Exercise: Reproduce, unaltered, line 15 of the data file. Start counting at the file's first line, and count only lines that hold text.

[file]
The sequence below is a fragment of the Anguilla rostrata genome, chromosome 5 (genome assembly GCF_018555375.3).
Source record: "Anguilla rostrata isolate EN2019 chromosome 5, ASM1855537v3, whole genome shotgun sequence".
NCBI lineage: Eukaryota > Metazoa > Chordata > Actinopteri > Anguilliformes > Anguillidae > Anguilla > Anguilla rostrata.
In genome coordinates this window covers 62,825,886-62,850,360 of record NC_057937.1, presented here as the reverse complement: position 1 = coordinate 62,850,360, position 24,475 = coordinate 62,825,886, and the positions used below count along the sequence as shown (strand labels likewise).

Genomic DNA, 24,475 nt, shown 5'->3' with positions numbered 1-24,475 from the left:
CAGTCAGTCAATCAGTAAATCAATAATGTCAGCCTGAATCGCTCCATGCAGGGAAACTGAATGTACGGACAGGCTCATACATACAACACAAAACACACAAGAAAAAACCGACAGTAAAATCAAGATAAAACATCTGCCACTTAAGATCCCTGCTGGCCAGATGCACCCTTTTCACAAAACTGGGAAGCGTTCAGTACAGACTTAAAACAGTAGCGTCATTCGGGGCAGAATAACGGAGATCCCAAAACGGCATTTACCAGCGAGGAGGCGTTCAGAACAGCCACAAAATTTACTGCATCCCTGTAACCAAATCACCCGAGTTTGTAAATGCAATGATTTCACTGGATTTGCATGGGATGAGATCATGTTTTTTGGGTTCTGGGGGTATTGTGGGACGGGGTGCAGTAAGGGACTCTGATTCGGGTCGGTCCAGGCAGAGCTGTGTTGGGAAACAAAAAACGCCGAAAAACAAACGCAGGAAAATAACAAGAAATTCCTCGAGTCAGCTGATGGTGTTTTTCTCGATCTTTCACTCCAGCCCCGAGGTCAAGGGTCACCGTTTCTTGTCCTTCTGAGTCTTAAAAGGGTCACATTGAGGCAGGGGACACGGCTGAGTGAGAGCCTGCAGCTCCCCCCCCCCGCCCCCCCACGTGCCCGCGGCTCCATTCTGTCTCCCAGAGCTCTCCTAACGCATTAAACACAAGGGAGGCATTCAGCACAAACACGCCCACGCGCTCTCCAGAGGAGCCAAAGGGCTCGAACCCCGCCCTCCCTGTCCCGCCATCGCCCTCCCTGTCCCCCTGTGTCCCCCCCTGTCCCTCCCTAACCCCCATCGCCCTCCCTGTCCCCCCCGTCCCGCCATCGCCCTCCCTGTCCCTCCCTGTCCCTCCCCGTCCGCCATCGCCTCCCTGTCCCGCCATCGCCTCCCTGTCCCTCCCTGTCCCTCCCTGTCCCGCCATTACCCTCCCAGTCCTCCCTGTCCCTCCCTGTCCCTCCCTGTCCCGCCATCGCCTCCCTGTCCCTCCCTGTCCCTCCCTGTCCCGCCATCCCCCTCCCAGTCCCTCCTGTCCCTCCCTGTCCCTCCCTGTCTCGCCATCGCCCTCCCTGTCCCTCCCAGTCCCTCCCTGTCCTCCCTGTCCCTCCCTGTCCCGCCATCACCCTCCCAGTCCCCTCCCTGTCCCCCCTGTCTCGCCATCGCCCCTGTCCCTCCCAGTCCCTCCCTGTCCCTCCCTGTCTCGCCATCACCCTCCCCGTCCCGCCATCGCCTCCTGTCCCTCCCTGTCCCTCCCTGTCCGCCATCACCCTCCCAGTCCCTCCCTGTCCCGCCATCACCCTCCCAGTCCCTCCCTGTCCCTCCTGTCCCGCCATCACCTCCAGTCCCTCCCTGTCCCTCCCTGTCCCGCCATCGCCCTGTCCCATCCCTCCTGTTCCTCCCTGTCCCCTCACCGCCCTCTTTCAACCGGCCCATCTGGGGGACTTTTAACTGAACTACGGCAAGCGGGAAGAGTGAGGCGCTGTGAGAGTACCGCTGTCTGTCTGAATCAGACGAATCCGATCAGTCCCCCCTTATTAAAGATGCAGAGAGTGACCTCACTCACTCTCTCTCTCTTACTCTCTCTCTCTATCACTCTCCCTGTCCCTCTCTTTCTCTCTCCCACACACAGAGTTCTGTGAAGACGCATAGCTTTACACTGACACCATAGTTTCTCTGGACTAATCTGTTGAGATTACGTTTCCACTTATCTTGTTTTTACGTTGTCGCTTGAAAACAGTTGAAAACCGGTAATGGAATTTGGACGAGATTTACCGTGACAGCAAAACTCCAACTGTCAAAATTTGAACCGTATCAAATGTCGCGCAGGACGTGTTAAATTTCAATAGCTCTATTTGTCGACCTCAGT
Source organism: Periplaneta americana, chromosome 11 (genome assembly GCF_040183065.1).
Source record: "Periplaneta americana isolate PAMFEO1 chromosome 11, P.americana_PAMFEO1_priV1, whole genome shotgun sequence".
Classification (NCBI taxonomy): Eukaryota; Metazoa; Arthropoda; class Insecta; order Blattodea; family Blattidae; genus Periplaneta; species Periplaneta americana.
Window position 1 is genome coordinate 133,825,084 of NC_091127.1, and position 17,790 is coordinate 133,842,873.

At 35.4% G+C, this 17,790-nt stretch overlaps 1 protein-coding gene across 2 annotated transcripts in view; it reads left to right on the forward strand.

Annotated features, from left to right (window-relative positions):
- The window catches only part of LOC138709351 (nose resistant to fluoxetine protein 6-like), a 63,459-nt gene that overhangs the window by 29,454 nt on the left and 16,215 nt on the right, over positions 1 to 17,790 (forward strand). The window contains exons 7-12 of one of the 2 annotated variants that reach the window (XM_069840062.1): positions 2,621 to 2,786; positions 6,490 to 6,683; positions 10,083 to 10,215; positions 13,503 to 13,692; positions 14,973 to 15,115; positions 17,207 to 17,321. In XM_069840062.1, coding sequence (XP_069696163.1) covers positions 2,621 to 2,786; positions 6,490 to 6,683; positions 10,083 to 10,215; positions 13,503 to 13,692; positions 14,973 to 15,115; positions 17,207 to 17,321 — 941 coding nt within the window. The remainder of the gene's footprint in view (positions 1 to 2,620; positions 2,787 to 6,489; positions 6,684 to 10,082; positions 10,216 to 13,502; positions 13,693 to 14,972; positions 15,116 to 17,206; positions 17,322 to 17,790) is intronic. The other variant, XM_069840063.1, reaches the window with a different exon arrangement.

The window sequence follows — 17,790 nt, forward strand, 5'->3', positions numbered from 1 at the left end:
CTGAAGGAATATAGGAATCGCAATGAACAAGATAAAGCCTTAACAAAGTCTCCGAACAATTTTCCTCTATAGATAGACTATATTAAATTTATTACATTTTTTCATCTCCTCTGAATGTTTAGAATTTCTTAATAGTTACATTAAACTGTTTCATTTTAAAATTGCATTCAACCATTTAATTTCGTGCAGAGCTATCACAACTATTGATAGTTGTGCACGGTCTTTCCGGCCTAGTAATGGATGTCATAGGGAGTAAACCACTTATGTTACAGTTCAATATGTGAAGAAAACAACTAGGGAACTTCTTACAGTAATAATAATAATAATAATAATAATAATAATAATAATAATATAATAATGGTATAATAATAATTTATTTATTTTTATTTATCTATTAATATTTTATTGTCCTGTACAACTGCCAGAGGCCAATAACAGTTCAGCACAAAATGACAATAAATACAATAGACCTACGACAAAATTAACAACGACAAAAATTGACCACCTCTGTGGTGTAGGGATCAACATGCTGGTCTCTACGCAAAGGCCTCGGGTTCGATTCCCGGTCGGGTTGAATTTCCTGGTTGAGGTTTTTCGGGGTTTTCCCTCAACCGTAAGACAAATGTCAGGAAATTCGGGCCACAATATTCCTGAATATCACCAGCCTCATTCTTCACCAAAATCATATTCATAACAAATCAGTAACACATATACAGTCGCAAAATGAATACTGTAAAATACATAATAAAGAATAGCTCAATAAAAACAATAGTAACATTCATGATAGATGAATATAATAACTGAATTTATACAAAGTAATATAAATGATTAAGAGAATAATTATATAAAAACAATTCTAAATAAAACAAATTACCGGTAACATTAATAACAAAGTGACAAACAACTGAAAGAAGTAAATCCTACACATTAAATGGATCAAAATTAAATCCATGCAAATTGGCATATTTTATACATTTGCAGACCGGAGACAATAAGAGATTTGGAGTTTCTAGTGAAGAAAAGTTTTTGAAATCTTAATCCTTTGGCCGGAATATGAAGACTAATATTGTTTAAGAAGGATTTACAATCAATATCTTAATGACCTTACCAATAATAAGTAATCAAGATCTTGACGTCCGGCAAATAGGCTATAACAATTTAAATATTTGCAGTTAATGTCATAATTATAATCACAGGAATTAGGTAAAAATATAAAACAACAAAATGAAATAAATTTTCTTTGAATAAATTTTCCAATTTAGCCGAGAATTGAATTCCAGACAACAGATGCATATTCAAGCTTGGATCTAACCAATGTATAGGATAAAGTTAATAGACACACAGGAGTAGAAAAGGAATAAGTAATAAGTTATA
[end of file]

CTGAAGGAATATAGGAATCGCAATGAACAAGATAAAGCCTTAACAAAGTCTCCGAACAATTTTCCTCTATAGATAGACTATATTAAATTTATTACATTTTTTCATCTCCTCTGAATGTTTAGAATTTCTTAATAGTTACATTAAACTGTTTCATTTTAAAATTGCATTCAACCATTTAATTTCGTGCAGAGCTATCACAACTATTGATAGTTGTGCACGGTCTTTCCGGCCTAGTAATGGATGTCATAGGGAGTAAACCACTTATGTTACAGTTCAATATGTGAAGAAAACAACTAGGGAACTTCTTACAGTAATAATAATAATAATAATAATAATAATAATAATAATAATATAATAATGGTATAATAATAATTTATTTATTTTTATTTATCTATTAATATTTTATTGTCCTGTACAACTGCCAGAGGCCAATAACAGTTCAGCACAAAATGACAATAAATACAATAGACCTACGACAAAATTAACAACGACAAAAATTGACCACCTCTGTGGTGTAGGGATCAACATGCTGGTCTCTACGCAAAGGCCTCGGGTTCGATTCCCGGTCGGGTTGAATTTCCTGGTTGAGGTTTTTCGGGGTTTTCCCTCAACCGTAAGACAAATGTCAGGAAATTCGGGCCACAATATTCCTGAATATCACCAGCCTCATTCTTCACCAAAATCATATTCATAACAAATCAGTAACACATATACAGTCGCAAAATGAATACTGTAAAATACATAATAAAGAATAGCTCAATAAAAACAATAGTAACATTCATGATAGATGAATATAATAACTGAATTTATACAAAGTAATATAAATGATTAAGAGAATAATTATATAAAAACAATTCTAAATAAAACAAATTACCGGTAACATTAATAACAAAGTGACAAACAACTGAAAGAAGTAAATCCTACACATTAAATGGATCAAAATTAAATCCATGCAAATTGGCATATTTTATACATTTGCAGACCGGAGACAATAAGAGATTTGGAGTTTCTAGTGAAGAAAAGTTTTTGAAATCTTAATCCTTTGGCCGGAATATGAAGACTAATATTGTTTAAGAAGGATTTACAATCAATATCTTAATGACCTTACCAATAATAAGTAATCAAGATCTTGACGTCCGGCAAATAGGCTATAACAATTTAAATATTTGCAGTTAATGTCATAATTATAATCACAGGAATTAGGTAAAAATATAAAACAACAAAATGAAATAAATTTTCTTTGAATAAATTTTCCAATTTAGCCGAGAATTGAATTCCAGACAACAGATGCATATTCAAGCTTGGATCTAACCAATGTATAGGATAAAGTTAATAGACACACAGGAGTAGAAAAGGAATAAGTAATAAGTTATA